Why Women Feel Insecure When Men Turn Down Sex

As a young female, I was exposed to a myth, a generalisation that caused me to suffer a great deal of insecurity, confusion and upset. At one time or another, you will probably have been exposed to this myth too. I am talking about the idea that men always want sex. The belief that the penis controls the man and that as the owner of said penis, he will no doubt be thinking about sex at least once every seven seconds and checking out every woman he meets. As a female, I was first exposed to this myth in my teens when parental figures sat me down for ‘The chat’.

“Boys are only after one thing”

“You know, you can wait if you want to. Don’t allow any boy to pressure you into doing anything you are uncomfortable with”

(The latter is sound advice and it should apply to both sexes, but I do wonder if young males are given this same speech.)

This stereotype is passed down to young adults and it teaches us early on that men are generally the aggressors, the ones who need more than you, the female, should be prepared to give. It even implies that men, in their desire for sex, will not care much about consequences or even the female involved (If someone cares for you, they would not force you into anything). It tells females that we need to be the ‘smart’ ones, ensuring we give our ‘power’ to the ‘right’ guy, the guy who earns it or deserves it.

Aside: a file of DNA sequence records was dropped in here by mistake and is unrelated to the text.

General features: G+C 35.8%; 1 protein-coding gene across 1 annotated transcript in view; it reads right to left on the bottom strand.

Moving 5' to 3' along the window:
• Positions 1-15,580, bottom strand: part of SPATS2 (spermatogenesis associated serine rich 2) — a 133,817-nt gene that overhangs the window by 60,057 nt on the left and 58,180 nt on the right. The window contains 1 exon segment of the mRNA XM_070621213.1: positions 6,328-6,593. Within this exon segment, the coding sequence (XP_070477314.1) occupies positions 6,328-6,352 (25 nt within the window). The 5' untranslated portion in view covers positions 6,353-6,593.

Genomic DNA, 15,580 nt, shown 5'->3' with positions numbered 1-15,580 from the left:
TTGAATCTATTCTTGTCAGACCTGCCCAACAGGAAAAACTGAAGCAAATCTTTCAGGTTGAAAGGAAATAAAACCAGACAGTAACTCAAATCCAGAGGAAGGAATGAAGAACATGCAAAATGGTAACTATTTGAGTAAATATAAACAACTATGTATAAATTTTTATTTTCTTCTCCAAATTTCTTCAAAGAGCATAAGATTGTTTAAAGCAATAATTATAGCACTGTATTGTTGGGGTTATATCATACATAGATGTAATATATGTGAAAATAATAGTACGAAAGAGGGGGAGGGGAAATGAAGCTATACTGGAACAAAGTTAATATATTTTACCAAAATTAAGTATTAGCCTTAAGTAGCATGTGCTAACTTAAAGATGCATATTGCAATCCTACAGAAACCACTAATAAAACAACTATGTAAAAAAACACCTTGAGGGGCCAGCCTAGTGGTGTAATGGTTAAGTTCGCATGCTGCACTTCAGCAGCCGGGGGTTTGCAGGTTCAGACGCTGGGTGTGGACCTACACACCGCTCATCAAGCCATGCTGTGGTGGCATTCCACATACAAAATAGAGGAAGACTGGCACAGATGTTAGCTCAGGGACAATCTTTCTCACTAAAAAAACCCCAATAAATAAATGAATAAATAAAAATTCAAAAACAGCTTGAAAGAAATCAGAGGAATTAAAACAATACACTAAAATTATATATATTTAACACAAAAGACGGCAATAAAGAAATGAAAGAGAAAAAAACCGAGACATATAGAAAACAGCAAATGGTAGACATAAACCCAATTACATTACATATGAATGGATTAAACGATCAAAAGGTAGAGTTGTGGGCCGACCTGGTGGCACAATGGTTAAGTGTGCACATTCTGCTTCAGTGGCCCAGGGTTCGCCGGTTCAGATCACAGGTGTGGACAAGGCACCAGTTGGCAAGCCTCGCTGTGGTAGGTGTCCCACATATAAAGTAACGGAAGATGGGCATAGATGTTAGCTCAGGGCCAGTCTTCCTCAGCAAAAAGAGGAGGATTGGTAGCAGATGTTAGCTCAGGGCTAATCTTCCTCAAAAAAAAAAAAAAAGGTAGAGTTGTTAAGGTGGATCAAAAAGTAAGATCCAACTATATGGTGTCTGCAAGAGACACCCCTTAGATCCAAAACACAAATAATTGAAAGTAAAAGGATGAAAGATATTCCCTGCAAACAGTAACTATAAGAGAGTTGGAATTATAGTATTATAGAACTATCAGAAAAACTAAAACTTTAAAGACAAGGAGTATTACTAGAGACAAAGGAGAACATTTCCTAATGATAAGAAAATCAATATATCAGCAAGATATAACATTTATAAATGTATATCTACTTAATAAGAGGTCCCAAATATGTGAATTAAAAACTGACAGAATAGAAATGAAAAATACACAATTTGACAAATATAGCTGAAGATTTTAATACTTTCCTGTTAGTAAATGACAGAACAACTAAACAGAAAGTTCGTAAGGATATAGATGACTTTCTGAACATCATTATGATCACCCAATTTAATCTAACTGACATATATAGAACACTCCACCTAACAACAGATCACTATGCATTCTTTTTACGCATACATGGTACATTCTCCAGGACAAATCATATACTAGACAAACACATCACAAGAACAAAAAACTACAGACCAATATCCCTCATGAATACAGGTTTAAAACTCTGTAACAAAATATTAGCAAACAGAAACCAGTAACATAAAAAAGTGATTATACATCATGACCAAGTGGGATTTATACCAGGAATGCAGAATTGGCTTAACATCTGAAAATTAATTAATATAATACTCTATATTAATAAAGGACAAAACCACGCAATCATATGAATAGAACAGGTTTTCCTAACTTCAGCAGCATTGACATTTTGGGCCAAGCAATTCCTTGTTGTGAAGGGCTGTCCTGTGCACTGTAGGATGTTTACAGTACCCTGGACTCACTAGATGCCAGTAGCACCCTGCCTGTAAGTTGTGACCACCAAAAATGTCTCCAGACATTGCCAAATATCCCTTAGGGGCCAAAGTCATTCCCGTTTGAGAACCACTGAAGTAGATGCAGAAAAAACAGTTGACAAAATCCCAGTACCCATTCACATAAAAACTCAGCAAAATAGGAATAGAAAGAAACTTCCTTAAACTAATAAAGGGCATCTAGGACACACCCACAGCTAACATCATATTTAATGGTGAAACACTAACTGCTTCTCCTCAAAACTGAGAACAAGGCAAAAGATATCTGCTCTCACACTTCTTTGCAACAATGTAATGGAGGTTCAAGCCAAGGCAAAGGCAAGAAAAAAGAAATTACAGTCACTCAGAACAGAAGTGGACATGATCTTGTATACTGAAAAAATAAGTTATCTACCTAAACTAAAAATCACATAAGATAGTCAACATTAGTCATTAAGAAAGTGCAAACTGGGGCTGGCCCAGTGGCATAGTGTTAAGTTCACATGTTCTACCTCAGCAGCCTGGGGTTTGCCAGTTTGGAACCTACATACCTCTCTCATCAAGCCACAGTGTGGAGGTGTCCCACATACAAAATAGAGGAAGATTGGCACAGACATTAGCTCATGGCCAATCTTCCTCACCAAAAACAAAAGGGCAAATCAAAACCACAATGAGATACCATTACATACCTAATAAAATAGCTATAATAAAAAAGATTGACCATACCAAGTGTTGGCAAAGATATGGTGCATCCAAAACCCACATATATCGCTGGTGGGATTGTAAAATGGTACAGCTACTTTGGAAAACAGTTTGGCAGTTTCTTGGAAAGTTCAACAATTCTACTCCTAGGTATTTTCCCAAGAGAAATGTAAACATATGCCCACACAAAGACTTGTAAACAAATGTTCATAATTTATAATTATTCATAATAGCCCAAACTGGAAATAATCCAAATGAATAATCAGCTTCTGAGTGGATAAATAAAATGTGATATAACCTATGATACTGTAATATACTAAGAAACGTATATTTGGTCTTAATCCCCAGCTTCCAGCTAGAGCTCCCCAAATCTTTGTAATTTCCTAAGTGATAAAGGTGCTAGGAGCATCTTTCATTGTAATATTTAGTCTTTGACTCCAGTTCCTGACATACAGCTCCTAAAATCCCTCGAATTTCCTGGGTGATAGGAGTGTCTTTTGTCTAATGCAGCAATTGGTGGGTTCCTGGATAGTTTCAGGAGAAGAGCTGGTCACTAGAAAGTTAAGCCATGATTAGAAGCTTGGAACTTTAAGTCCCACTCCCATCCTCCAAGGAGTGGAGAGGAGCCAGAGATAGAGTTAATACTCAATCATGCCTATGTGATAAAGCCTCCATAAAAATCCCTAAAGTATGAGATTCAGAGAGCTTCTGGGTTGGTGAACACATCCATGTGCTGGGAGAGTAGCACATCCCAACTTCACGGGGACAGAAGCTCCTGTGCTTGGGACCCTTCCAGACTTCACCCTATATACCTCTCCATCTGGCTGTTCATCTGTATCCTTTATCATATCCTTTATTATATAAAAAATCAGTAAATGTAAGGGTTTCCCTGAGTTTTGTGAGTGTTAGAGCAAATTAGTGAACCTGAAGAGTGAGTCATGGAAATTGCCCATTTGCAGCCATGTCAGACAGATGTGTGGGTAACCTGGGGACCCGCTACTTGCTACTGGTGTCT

As a teenager, I would soak in the information passed through peer groups and media, from gossip about what “That Slut” got up to with “Those boys” at the weekend, to magazines overloading me with their latest ‘foolproof’ sex tips, guaranteed to blow his mind. As a young adult, you can begin to believe that your power as a female lies between your legs. That to give it away is cheap but a simple click of your fingers (Or a suggestive glance in his direction) and his pants will fall off, because no man can resist sex if the packaging is attractive enough, or it is offered up in the correct way.

“Boys will be boys”, after all.

Urghh.

It isn’t just females who grow up under the influence of this stereotype. Some men grow up believing that if they are anything less that animalistic in their passions for sex, then they are less of a man. No longer the “player”, they face ridicule from peers and may even find that their masculinity or sexual orientation is called into question, should they turn down an opportunity for sex.